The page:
Chauncey Bailey Project

Police Sgt. Longmire sues Oakland again, now in state court

Oakland Police Sergent Derwin Longmire answers questions from the media in San Francisco, Calif., on Wednesday, April 7, 2010. (Anda Chu/BANG Staff)
Oakland Police Sergent Derwin Longmire answers questions from the media in San Francisco, Calif., on Wednesday, April 7, 2010. (Anda Chu/BANG Staff)

Oakland Police Sergent Derwin Longmire answers questions from the media in San Francisco Wednesday, April 7, 2010. (Anda Chu/BANG Staff)

By Josh Richman and Thomas Peele, The Chauncey Bailey Project

The former Oakland homicide detective who led the oft-criticized probe of journalist Chauncey Bailey’s 2007 slaying sued the city of Oakland for discrimination and retaliation this week in Alameda County Superior Court, even as his federal discrimination lawsuit against the city continues.

John Scott, attorney for Sgt. Derwin Longmire — who was reprimanded for his handling of the Bailey investigation — said the state case filed Wednesday differs from the federal case in two ways.

First, a judge ruled that federal law doesn’t let Longmire, 47, of Walnut Creek, claim he was discriminated against because police officials perceived him as an adherent to the Black Muslim religion, which he wasn’t. But Scott said a “perceived as” claim is allowed under California’s Fair Employment and Housing Act. The men convicted of killing Bailey are Black Muslims.

Second, Longmire is claiming in federal court that the city and police officials violated his First Amendment rights by retaliating against him for complaining about due-process violations and discrimination that occurred during their probe of his conduct. But such a federal claim against a government employer requires both that the complaint he made be “of public concern” and that the retaliation “had a chilling effect,” Scott said.

Again, the state’s Fair Employment and Housing Act offers a lower threshold, requiring only that a complaint was made and led to retaliation with an “adverse employment act,” Scott said.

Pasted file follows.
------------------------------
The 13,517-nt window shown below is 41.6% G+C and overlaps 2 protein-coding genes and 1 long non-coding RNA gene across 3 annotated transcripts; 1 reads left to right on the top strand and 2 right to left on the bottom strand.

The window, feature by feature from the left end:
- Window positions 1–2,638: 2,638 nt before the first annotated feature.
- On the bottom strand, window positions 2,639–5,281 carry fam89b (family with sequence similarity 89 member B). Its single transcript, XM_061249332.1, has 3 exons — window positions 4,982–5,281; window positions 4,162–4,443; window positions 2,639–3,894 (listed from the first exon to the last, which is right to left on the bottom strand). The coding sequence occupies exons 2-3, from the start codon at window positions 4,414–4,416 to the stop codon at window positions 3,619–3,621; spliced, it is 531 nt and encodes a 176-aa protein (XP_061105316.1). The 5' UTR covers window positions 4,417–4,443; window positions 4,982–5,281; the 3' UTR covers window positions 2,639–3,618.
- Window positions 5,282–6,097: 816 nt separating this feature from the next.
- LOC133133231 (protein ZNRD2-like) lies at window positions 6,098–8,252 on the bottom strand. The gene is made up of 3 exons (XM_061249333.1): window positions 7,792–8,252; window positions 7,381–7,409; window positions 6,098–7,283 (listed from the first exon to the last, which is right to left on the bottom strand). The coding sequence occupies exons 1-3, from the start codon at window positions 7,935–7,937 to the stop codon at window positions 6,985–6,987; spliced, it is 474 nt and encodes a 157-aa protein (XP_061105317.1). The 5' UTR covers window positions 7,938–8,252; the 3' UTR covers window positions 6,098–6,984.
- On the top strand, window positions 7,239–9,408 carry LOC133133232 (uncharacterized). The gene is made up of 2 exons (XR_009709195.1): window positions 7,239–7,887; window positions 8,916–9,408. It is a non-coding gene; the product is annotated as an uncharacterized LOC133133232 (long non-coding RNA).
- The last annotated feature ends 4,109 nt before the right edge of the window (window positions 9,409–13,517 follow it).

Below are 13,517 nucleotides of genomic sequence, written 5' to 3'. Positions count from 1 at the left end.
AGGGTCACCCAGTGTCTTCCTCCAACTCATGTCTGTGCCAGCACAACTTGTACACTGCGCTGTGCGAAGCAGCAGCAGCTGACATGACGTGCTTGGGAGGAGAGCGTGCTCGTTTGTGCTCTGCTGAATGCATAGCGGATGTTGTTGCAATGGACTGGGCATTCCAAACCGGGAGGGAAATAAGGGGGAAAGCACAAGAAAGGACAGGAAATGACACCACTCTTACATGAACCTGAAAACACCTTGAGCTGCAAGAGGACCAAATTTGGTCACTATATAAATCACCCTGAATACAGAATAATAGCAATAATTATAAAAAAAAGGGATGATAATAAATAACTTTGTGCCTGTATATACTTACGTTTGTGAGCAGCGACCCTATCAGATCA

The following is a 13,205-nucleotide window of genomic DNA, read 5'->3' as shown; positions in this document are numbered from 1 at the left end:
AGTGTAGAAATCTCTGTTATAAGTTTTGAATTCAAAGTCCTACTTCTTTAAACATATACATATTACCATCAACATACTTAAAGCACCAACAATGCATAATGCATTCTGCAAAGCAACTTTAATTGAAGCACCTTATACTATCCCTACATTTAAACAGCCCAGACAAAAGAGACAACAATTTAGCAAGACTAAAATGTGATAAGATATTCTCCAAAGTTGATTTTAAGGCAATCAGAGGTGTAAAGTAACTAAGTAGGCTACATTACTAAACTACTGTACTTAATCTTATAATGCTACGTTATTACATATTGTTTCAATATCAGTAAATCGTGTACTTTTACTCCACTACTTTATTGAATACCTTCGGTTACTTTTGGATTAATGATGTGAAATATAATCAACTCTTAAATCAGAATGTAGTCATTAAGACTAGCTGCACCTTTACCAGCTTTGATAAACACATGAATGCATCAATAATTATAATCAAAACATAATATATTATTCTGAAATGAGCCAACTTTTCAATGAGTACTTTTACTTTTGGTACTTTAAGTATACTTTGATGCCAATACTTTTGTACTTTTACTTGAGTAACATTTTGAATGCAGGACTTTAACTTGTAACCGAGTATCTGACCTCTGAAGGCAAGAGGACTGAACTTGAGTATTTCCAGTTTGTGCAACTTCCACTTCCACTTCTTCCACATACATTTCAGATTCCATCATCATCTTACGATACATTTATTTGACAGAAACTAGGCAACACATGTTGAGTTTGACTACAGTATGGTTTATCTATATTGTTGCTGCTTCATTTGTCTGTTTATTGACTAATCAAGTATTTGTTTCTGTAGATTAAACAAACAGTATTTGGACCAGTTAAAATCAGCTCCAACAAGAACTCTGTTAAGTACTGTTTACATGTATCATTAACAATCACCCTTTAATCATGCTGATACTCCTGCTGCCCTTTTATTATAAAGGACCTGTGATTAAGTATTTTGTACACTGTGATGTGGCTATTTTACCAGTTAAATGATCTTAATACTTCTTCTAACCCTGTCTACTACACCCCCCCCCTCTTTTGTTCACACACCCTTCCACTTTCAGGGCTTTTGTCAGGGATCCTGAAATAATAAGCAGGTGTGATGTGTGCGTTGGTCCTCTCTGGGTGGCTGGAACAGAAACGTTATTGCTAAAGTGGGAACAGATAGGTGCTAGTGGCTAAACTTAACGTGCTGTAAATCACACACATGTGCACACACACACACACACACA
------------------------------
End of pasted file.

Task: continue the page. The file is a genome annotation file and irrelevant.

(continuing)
The federal lawsuit also includes a racial discrimination claim as well as a claim that individual police managers leaked information of an internal investigation into Longmire’s conduct to the press in violation of state law and Longmire’s Fourth Amendment privacy rights. The city and Longmire are in mediation on that case now, but if that’s not successful, a trial date has been set for February.

“We’re covering the bases,” Scott said Thursday, noting Longmire can’t receive damages in both courts for the same violations. “He’s not entitled to a double recovery.”

Longmire is seeking unspecified monetary damages.

The Oakland City Attorney’s office won’t comment before its attorneys have time to review the new complaint, a spokesperson said. No court dates have been set in the suit filed Wednesday.

Scott said he and Longmire have more information than when they filed the federal case.

For example, he said, depositions have revealed that Acting Chief Howard Jordan failed to notify Longmire that Capt. Anthony Toribio, who conducted Longmire’s July 2009 disciplinary hearing, had concluded the misconduct charges weren’t factually supported. Instead, Scott claims, Jordan tried to get Longmire to agree to return to work without suing the city.

Also, Jordan both testified during the internal affairs investigation — withholding exculpatory information he had from the District Attorney’s office and other sources, the new complaint claims — and also made the command decision to proceed with trying to fire Longmire, which Scott said is a conflict of interests.

Bailey, the Oakland Post’s editor, was shot to death Aug. 2, 2007. Police raided Your Black Muslim Bakery the next day on warrants from a separate case and found the shotgun used to kill Bailey; Longmire hours later let former bakery leader Yusuf Bey IV and bakery handyman Devaughndre Broussard, both in custody, have a seven-minute, unrecorded conversation.

Broussard then confessed to killing Bailey, later recanted, and ultimately said in April 2009 that he killed Bailey at Bey IV’s order. Bey IV and Antoine Mackey, a bakery associate, were convicted last month of Bailey’s murder and others, and face life in prison without possibility of parole.

Longmire came under fire for having too close of a relationship to Bey IV as he investigated Bailey’s death, including telephone conversations with the jailed Bey IV that were omitted from Longmire’s case notes. He claimed he kept “ancillary notes” of the phone calls, but apparently made no notation of text messages he exchanged with a member of the Bey family.

Both the state Department of Justice and Wendell “Pete” France, a retired Baltimore police commander, investigated and concluded Longmire compromised the Bailey murder case. Longmire was suspended and put on paid administrative leave in April 2009.

But Longmire complained that the probes were faulty, and the city responded with an offer that he return to work in exchange for agreeing not to sue. Longmire refused, and later was ordered to return to work with a proposed 20-day suspension. He ultimately served a five-day suspension and now is a sergeant in the patrol division, to which he was transferred in what the department called a routine rotation.

Staff writer Matt Krupnick contributed to this report. Contact Josh Richman at and Thomas Peele at; follow them at and

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